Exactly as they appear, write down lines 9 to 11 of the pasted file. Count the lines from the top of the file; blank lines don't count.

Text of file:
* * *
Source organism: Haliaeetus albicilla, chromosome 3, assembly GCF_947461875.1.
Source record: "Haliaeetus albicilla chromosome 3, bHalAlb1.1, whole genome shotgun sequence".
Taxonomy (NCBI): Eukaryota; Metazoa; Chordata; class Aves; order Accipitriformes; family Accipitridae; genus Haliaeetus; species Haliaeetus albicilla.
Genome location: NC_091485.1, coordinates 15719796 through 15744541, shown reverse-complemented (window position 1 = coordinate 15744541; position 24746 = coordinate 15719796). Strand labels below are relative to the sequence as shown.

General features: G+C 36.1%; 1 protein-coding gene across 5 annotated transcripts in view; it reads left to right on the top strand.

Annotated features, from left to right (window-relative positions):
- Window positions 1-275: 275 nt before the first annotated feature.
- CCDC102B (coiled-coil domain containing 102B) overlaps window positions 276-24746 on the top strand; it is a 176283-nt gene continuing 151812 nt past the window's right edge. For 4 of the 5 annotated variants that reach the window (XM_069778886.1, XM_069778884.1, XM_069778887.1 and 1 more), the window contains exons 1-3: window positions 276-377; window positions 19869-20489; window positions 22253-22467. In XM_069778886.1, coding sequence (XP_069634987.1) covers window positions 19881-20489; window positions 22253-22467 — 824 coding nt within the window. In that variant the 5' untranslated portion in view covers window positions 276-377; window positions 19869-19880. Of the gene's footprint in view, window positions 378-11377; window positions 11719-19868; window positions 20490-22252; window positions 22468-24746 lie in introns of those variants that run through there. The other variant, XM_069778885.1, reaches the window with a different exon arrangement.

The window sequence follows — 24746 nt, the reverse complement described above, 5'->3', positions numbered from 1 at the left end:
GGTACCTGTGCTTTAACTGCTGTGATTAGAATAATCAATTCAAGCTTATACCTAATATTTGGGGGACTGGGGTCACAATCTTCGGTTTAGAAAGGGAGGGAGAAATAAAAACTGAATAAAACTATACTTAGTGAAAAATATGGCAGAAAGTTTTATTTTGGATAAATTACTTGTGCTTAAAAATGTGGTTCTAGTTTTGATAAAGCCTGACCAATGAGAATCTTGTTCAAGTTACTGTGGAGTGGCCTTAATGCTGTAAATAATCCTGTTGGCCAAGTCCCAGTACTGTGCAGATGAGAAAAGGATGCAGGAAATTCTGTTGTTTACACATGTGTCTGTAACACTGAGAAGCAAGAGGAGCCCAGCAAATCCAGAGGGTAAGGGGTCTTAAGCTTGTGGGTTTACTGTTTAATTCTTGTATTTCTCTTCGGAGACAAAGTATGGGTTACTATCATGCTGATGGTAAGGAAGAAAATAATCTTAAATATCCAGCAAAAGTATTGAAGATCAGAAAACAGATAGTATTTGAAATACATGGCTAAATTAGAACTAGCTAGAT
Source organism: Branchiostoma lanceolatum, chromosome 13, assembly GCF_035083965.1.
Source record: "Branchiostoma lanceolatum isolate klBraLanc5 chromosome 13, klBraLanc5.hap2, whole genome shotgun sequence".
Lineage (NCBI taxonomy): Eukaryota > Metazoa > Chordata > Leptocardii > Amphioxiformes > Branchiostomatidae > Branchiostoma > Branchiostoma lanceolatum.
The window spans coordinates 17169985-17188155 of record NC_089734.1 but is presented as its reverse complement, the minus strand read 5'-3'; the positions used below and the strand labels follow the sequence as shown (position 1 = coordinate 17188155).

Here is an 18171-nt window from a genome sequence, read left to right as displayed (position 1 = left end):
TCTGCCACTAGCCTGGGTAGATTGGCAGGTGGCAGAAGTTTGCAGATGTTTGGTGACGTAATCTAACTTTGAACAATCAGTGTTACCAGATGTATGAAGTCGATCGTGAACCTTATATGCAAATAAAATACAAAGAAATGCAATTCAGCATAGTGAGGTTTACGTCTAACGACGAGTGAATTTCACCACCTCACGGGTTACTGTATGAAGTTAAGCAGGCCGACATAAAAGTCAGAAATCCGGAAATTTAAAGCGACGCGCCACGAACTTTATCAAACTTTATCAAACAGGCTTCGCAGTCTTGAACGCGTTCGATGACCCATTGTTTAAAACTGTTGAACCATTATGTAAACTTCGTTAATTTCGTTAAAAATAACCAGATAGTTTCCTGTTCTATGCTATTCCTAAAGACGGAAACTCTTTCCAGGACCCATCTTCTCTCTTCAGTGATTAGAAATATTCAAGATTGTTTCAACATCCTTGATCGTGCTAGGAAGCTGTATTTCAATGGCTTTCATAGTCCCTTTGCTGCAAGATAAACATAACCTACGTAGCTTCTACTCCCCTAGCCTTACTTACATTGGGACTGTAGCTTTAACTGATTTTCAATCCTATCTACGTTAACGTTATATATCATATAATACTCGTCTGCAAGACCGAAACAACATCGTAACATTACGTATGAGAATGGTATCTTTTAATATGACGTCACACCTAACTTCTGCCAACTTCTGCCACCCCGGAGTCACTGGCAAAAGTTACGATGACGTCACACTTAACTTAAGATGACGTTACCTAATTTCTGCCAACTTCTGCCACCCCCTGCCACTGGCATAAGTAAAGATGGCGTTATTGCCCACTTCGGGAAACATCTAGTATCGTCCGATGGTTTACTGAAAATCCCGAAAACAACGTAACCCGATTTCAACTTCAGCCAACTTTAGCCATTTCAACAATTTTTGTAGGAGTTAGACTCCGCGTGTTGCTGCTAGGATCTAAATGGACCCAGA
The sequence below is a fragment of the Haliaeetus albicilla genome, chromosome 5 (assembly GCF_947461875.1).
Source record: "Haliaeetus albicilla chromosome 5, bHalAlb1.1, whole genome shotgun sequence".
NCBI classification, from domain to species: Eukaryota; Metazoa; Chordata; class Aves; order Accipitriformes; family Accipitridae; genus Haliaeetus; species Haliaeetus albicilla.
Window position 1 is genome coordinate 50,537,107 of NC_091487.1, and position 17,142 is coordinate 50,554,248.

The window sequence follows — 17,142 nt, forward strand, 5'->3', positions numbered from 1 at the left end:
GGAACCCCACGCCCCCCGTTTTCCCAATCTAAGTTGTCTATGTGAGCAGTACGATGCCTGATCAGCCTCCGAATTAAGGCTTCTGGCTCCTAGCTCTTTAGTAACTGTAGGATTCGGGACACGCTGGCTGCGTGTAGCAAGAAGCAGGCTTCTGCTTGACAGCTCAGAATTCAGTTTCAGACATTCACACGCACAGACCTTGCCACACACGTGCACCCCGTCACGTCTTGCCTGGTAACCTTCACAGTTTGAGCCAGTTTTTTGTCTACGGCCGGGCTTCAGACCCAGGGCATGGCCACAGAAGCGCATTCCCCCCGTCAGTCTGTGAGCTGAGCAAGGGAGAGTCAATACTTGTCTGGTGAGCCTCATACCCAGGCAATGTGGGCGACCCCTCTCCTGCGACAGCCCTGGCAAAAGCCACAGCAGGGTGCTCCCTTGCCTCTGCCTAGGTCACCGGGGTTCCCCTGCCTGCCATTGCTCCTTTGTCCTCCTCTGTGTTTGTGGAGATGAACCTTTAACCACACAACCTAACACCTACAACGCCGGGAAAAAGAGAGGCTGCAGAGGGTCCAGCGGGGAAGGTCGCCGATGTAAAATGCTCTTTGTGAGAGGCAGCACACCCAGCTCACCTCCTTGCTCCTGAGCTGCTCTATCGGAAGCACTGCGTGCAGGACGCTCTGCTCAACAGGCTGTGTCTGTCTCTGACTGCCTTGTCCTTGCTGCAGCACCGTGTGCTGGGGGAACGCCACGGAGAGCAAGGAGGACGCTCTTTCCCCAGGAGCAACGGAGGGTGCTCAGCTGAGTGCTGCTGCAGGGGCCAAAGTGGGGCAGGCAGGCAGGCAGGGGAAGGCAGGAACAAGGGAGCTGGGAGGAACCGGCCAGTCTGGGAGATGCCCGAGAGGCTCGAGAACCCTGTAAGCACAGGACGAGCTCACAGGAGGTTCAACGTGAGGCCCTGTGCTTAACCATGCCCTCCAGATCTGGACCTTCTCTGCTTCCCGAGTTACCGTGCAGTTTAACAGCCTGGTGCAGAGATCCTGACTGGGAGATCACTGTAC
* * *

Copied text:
The window sequence follows — 24746 nt, the reverse complement described above, 5'->3', positions numbered from 1 at the left end:
GGTACCTGTGCTTTAACTGCTGTGATTAGAATAATCAATTCAAGCTTATACCTAATATTTGGGGGACTGGGGTCACAATCTTCGGTTTAGAAAGGGAGGGAGAAATAAAAACTGAATAAAACTATACTTAGTGAAAAATATGGCAGAAAGTTTTATTTTGGATAAATTACTTGTGCTTAAAAATGTGGTTCTAGTTTTGATAAAGCCTGACCAATGAGAATCTTGTTCAAGTTACTGTGGAGTGGCCTTAATGCTGTAAATAATCCTGTTGGCCAAGTCCCAGTACTGTGCAGATGAGAAAAGGATGCAGGAAATTCTGTTGTTTACACATGTGTCTGTAACACTGAGAAGCAAGAGGAGCCCAGCAAATCCAGAGGGTAAGGGGTCTTAAGCTTGTGGGTTTACTGTTTAATTCTTGTATTTCTCTTCGGAGACAAAGTATGGGTTACTATCATGCTGATGGTAAGGAAGAAAATAATCTTAAATATCCAGCAAAAGTATTGAAGATCAGAAAACAGATAGTATTTGAAATACATGGCTAAATTAGAACTAGCTAGAT
Source organism: Branchiostoma lanceolatum, chromosome 13, assembly GCF_035083965.1.